We are going to look at finding **probability generating functions**, **PGF**s, of discrete probability distributions, which can give us an efficient way to find expected values and variance, as well as allowing for greater analysis.

Let X represent a discrete random variable, which can take values x_{i} for i from 1 to n, with probabilities as per the following table:

x | x_{1} | x_{2} | x_{3} | … | x_{n} |

P(X=x) | P(X=x_{1}) | P(X=x_{2}) | P(X=x_{3}) | … | P(X=x_{n}) |

Using the table we can form the following function:

G_{X}(t) = P(X=x_{1})t^{x1} + P(X=x_{2})t^{x2} + P(X=x_{3})t^{x3} + … P(X=x_{n})t^{xn}, which can be more concisely written as G_{X}(t) = Σt^{xi}P(X=x_{i}) (known as the closed form of this PGF).

Notice that G_{X}(t) is also the same as the expectation function for t^{x}, so E(t^{x}) = G_{X}(t) = Σt^{xi}P(X=x_{i}).

The t we are using is effectively a dummy variable that is useful for us.

**Worked Example. PGF**

Consider the following probability distribution:

x | 0 | 1 | 2 | 3 | 4 | 5 | 6 |

P(X = x) | 0.1 | 0.2 | 0.3 | 0.15 | 0.1 | 0.1 | 0.05 |

Write down the PGF for the random variable X.

**Worked Example. PGF 2**

Consider the following probability distribution:

x | 2 | 4 | 5 | 10 |

P(X = x) | 0.1 | 0.2 | 0.3 | 0.4 |

Write down the PGF for the random variable X.

You probably noticed in the above examples that the probabilities are simply the coefficients of the t terms. Hence these coefficients sum to 1. So G_{X}(1) = 1.

If we differentiate the PGF with respect to t, we will cause each term to be multiplied by the value x_{i}, giving G’_{X}(t) = Σx_{i}(t)^{xi-1}P(X=x_{i}).

So G’_{X}(1) = Σx_{i}(1)^{xi-1}P(X=x_{i}) = Σx_{i}P(X=x_{i}), which is the same as E(X). Hence G’_{X}(1) = E(X).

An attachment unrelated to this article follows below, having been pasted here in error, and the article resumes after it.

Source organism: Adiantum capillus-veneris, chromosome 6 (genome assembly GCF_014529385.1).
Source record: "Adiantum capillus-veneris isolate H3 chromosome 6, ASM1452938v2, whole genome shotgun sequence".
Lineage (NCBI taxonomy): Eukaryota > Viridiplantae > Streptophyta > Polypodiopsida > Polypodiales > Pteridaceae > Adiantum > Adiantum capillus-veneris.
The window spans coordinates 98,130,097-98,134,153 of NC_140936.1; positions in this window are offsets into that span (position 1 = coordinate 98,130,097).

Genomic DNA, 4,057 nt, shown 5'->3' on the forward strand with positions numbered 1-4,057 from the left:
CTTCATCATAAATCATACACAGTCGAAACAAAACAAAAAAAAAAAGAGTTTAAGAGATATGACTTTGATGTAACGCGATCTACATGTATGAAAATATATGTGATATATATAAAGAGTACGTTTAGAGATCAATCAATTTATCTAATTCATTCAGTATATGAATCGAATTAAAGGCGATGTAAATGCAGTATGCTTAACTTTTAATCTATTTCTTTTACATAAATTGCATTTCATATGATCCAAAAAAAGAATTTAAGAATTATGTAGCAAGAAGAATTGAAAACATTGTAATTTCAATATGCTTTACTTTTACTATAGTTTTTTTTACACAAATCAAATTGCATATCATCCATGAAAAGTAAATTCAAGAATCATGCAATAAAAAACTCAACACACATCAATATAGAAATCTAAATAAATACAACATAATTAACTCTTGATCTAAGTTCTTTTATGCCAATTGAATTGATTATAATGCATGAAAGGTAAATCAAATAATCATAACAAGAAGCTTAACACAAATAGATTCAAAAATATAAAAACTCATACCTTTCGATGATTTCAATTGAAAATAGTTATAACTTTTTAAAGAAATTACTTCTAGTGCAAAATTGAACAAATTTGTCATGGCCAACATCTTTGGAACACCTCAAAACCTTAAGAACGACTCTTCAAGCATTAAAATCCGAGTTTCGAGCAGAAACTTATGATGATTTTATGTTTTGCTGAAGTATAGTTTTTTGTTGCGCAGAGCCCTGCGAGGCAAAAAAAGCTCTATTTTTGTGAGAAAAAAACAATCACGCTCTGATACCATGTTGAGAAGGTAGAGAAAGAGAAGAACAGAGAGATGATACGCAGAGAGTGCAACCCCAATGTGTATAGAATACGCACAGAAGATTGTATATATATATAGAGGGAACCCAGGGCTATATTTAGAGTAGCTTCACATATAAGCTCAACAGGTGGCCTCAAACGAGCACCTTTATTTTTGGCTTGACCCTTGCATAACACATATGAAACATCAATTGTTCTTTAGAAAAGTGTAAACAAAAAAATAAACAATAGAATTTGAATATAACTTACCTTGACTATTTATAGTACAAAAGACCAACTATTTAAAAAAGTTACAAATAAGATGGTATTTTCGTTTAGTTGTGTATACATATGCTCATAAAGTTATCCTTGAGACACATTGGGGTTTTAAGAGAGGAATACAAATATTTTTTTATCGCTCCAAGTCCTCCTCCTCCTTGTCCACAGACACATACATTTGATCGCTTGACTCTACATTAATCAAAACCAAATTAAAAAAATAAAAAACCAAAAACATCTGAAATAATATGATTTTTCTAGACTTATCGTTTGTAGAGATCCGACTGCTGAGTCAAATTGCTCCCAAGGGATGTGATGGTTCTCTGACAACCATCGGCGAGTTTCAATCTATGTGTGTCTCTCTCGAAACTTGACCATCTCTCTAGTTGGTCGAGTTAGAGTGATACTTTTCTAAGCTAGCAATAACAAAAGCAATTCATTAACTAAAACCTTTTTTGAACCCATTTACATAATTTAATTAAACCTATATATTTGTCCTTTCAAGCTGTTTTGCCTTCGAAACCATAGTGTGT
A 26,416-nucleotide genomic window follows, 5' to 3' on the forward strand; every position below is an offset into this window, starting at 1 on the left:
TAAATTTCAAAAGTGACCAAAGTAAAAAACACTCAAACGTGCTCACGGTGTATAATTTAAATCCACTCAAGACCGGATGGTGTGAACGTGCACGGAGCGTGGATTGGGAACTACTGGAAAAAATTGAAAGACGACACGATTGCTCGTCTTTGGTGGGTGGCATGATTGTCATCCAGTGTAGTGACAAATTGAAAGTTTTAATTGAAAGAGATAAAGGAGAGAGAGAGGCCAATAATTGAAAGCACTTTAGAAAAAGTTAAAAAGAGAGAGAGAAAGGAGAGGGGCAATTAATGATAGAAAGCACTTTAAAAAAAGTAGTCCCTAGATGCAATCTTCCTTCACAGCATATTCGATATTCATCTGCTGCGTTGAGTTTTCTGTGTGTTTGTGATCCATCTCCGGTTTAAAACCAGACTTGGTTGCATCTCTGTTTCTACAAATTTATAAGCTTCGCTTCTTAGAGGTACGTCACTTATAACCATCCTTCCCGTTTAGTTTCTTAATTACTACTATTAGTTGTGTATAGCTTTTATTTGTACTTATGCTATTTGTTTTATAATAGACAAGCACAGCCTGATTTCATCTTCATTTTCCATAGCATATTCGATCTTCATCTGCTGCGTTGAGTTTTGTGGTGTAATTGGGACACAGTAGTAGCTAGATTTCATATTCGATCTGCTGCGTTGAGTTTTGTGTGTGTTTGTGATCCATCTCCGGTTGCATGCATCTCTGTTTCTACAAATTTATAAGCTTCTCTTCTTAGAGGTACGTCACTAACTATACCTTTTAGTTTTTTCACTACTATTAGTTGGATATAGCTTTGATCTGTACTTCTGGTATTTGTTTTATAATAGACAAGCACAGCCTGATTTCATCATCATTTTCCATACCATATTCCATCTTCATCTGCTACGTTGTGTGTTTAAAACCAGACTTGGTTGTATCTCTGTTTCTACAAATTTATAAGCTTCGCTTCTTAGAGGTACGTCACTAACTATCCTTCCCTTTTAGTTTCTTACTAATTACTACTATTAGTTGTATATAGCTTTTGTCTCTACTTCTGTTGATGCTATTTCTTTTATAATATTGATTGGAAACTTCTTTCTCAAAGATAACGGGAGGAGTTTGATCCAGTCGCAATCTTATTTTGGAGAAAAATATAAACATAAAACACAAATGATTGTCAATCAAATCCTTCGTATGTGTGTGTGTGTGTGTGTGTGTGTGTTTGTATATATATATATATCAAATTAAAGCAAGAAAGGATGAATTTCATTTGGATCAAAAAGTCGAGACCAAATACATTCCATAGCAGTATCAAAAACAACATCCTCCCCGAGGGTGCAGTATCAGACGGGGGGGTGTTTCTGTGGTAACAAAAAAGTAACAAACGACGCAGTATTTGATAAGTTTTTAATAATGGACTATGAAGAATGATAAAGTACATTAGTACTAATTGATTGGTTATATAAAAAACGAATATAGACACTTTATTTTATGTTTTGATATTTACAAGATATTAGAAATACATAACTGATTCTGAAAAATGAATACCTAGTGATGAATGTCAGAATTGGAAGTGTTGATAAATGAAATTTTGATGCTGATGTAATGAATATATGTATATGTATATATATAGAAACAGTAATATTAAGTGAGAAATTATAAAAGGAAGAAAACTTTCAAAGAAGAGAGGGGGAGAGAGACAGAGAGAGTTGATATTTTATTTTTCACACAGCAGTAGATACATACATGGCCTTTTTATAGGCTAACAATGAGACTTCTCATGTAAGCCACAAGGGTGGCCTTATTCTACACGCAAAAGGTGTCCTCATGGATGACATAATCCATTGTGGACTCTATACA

**Worked Example. PGF 3**

Let X be a discrete random variable, as showing in the probability distribution given by:

x | 1 | 2 | 3 | 4 | 5 |

P(X = x) | 0.2 | 0.2 | 0.2 | 0.2 | 0.2 |

Find the probability generating function for X.

**Standard discrete distributions**

**Discrete uniform distribution:** If X is a discrete random variable, with a uniform distribution, that is P(X = x_{i}) = 1/n for i = 1,2, .., n, then

**Binomial distribution:** Let X ~ Bi(n,p). Then

**Geometric distribution:** Let X ~ Geo(p). Then

**Poisson distribution:** Let X ~ Po(𝞴). Then

**Worked Example Binary Distribution**

Let x ~ Bi(5,0.2). Find the probability generating function for X.

**Worked Example Geometric Distribution**

Let x ~ Geo(1/5). Find the probability generating function for X.

**Exercise 1**

**Answers to Exercise 1**

Worked solutions to Exercise 1

**Using the Probability Generating Function to calculate Mean and Variance**

We have seen above that G_{X}(t) = Σt^{x}P(X=x).

And from this it follows that G’_{X}(t) = Σxt^{x-1}P(X=x) and

G”_{X}(t) = Σx(x-1)t^{x-2}P(X=x) = Σ(x^{2}-x)t^{x-2}P(X=x) = Σx^{2}t^{x-2}P(X=x) – Σxt^{x-2}P(X=x)

If we evaluate at t=1, we get G”_{X}(1) = Σx^{2}P(X=x) – ΣxtP(X=x)

So G”_{X}(1) = E(X^{2}) – E(X) which we rearrange to give: E(X^{2}) = G”_{X}(1) + G’_{X}(1) ( as we showed above that G’_{X}(1) = E(X).

Hence, **Var(X) =** E(X^{2}) – [E(X)]^{2}= **G” _{X}(1) + G’_{X}(1) – [G’_{X}(1)]^{2}**

**Worked Example. Mean and Variance using PGF**

A bag contains 5 red balls and 3 green balls. The balls are taken out one at a time, the colour is noted, and then it is replaced. Let X be the number of times that a ball is removed until a green ball is chosen.

(a) State the PGF of X.

(b) Calculate the mean and variance of X.

**Worked Example. Mean and Variance using PGF** **(Poisson)**

Prove that for X ~ Po(𝞴):

(a) E(X) = 𝞴

(b) Var(X) = 𝞴

**Worked Example PGF**

A discrete random variable has the following probability distribution: